The system has been tested on Red Hat Linux 4.2, 6.0, 6.2, 7.0, and 7.1. lambda-DB is built on top of SHORE 1.1.1, so you will need to install SHORE first. If you have a new Pentium Red Hat Linux workstation, you can install SHORE and lambda-DB directly in one step. Otherwise, you will need to install SHORE and lambda-DB from sources.
If you have a new Red Hat Linux (version 5.0 or later) on an Intel-based architecture (Pentium), you can install all the binaries from http://lambda.uta.edu/ldb.1.8.tar.gz (5.3MBs):
gzip -d -c ldb.1.8.tar.gz | tar -xvf -Then change the .shoreconfig and lambda-DB/ldb.include files to point to your directories (change all pathnames that contain the word "fegaras"). Then do (if necessary):
mv .shoreconfig shore.rc ~/Then start the SHORE server in a separate window using:
cd shoreserver ../shore/bin/shoreIf you are using Red Hat Linux 7.0/7.1, you may need to install the gcc/g++ compatibility packages (see the "Installing SHORE on a glibc/Intel based Red Hat Linux" section). Finally, go to the "Testing the Installation" section below.
SHORE 1.1.1 was written using the old libc5 libraries. Check first your gcc version using gcc -v. If it is 184.108.40.206 or 220.127.116.11, it means that your gcc is libc5-based. If it has a later version, it is glibc-based. For example, Red Hat Linux 4.2 or earlier is libc5-based, while Red Hat Linux 5.0 or later is glibc-based. Recently, GNU changed the libraries once again. So SHORE doesn't compile any more on RHL 7.0/7.1. If you have RHL 7.0/7.1, you need to use the backwards compatibility (ie. the old) gcc/g++ packages (see below).
To run the SHORE server on libc5-based Linux, you need tcl version 7.4 (you can easily download this version from scriptics). Then, retrieve the SHORE source and documentation files from here. Then extract the files using:
gzip -d -c linux-shore.tar.gz | tar -xvf -This will create a directory shore-source and will extract the files inside. Then edit the shore-source/config/config.h file and change the value of TclLib to point to your tcl 7.4 library and the value of FlexLib to point to your libfl.a library. You may also want to remove debugging which slows down SHORE. Then, compile it following the directions in the SHORE installation manual. Finally, run the SHORE server in a separate window and test the PSCAN example in the shore-source/examples/pscan/ directory.
First download the file http://lambda.uta.edu/RH-glibc-shore.tar.gz (3.46MBs) in the directory you want to install SHORE. Then do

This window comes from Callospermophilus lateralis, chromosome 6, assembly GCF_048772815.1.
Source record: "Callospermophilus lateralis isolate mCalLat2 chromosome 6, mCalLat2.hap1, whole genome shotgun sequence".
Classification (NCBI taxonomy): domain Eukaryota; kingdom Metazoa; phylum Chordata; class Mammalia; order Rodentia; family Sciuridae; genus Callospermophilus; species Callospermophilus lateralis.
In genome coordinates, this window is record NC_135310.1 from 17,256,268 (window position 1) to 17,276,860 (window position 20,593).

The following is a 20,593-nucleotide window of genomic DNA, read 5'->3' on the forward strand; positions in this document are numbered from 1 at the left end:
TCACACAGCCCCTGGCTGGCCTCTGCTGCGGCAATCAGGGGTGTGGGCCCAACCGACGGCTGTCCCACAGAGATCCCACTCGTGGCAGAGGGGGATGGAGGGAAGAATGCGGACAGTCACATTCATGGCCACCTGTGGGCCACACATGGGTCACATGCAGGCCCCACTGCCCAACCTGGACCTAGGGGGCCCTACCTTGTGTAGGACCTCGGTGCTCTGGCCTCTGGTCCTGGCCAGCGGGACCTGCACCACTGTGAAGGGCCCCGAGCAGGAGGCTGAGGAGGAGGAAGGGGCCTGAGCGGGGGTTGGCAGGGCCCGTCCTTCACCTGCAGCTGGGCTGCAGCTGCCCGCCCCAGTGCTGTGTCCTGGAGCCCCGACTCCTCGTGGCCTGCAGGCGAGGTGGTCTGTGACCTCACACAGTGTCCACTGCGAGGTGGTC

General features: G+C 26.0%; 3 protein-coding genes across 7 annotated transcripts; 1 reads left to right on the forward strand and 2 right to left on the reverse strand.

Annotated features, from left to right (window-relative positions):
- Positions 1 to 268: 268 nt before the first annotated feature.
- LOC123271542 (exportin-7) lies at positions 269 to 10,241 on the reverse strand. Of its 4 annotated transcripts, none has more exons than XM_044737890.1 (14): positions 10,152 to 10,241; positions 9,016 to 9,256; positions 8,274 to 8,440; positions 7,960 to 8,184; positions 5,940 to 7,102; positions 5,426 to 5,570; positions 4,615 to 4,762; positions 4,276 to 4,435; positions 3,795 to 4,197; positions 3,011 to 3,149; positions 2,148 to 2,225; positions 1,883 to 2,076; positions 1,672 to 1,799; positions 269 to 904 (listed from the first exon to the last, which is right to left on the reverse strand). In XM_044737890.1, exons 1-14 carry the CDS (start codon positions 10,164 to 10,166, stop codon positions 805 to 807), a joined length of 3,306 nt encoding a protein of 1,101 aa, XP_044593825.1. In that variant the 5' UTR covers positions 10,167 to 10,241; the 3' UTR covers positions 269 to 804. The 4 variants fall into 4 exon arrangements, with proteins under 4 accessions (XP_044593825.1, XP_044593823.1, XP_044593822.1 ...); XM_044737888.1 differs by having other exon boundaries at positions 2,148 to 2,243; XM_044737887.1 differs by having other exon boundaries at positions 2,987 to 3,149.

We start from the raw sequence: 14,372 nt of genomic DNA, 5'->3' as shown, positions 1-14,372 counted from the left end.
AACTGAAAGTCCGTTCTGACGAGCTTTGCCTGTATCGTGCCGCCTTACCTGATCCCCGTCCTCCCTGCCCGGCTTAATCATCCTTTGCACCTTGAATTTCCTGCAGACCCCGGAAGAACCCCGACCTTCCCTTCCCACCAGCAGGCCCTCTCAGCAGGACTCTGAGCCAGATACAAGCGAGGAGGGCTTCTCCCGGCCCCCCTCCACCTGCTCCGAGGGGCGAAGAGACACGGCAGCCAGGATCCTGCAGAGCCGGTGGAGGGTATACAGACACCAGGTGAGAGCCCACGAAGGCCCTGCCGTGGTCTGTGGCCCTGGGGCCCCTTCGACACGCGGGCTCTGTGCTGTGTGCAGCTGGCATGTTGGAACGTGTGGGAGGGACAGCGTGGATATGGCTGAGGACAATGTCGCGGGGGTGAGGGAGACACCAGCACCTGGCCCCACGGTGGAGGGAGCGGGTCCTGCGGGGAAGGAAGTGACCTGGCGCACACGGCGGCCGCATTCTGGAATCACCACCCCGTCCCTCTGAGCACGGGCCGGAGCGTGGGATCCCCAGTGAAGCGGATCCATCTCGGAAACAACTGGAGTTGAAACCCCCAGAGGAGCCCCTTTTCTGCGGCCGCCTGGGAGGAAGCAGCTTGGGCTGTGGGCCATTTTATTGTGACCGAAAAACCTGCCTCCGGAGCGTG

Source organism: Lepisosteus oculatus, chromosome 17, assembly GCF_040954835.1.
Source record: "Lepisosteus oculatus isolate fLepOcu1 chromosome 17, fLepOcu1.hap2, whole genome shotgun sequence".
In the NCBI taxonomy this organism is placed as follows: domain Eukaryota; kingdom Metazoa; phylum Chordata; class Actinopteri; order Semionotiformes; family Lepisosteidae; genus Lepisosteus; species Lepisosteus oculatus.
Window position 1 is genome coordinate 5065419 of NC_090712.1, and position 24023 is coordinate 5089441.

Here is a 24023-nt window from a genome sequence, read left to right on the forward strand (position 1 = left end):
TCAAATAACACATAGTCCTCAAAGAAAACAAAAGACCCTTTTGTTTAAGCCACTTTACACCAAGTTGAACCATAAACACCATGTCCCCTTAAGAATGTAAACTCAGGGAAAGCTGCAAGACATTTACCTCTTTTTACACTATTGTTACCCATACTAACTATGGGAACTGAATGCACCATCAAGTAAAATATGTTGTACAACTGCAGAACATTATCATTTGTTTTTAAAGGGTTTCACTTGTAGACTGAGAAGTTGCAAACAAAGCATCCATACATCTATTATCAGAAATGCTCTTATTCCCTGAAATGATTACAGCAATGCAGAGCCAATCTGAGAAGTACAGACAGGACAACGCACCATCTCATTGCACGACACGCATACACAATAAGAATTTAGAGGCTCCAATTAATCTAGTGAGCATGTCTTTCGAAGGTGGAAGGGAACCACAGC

gzip -d -c RH-glibc-shore.tar.gz | tar -xvf -and you follow the directions in the file install.
If you are using Red Hat Linux 7.0/7.1, you need to check if you have i386-glibc21-linux-gcc in your /usr/bin directory. If not, you need to install the backwards compatibility gcc/g++ files, compat-*.rpm, from a RHL 7.1 distribution You may also need to install the perl-5.6.0-12.i386.rpm from the same distribution, if perl5.6.0 doesn't exist. Then change the config/config.h file:
#define Gcc 'i386-glibc21-linux-gcc' #define GPlusPlus 'i386-glibc21-linux-g++' #define Perl perl5.6.0and replace the two occurrences of gcc in tools/makemake with i386-glibc21-linux-gcc. Then you can use perl5.6.0 tools/makemake -r to build the makefiles. You should also use i386-glibc21-linux-g++ instead of g++ when you use SHORE on Red Hat Linux 7.0/7.1.
CFLAGS= -O -DNO_SIGNALS -DALL_INTERIOR_POINTERS -DSILENT -DATOMIC_UNCOLLECTABLE -DREDIRECT_MALLOC=GC_malloc_uncollectableand you execute: make and make c++ to create the C and C++ garbage collectors.
gzip -d -c lambda-DB.tar.gz | tar -xvf -This will create a directory lambda-DB and will extract the files inside.
If you haven't done so, start the SHORE server in a separate window (The server must be up and running to compile the example schemas and queries). Go to the lambda-DB/examples/school directory and execute the following commands:
make build # initialize the user database and catalogs make # compile school.odl to build the school schema and populate the database make query # compile query.oql which contains one statically- and one dynamically-compiled OQL query ./query # execute the query against the School databaseOptional step: extensive test of the system by compiling and executing over 40 static and 40 dynamic OQL queries:
make test # compile test.oql which contains over 80 OQL queries ./test # execute the queries against the School databaseThe lambda-DB/examples/xml directory contains another example for storing and handling XML data.
To test the VOODOO interface, run:
./voodooand set the schema name to School.
lambda-DB can be easily used for class projects. First, for a large class, it is good idea to increase the database size before you create it. This can be done by changing the line:
set rootvolumesize 50000(ie, 50MBs) in the file ~/shore.rc at the server directory. Then, make sure that you do umask 0 before you create the shoreserver directories and that all SHORE and lambda-DB executables/libraries/include files have the right permission. Then, execute the following SHORE server command during a SHORE session:
begin; chmod 0777 /; commitStudents must create a subdirectory in their home directory for their project. The Makefile in this directory can be similar to lambda-DB/examples/school/Makefile. They need also to copy .shoreconfig to their top directory. Note that this can only work with my new revised version of SHORE SDL. Every user is allowed to have one workspace (with unlimited number of modules), named after the user's login name. Students with the same Unix groupid can read but not write each other's schemas/data, while students with different Unix groupids have no R/W permission to the other's workspace.
Last modified: 11/13/01 by Leonidas Fegaras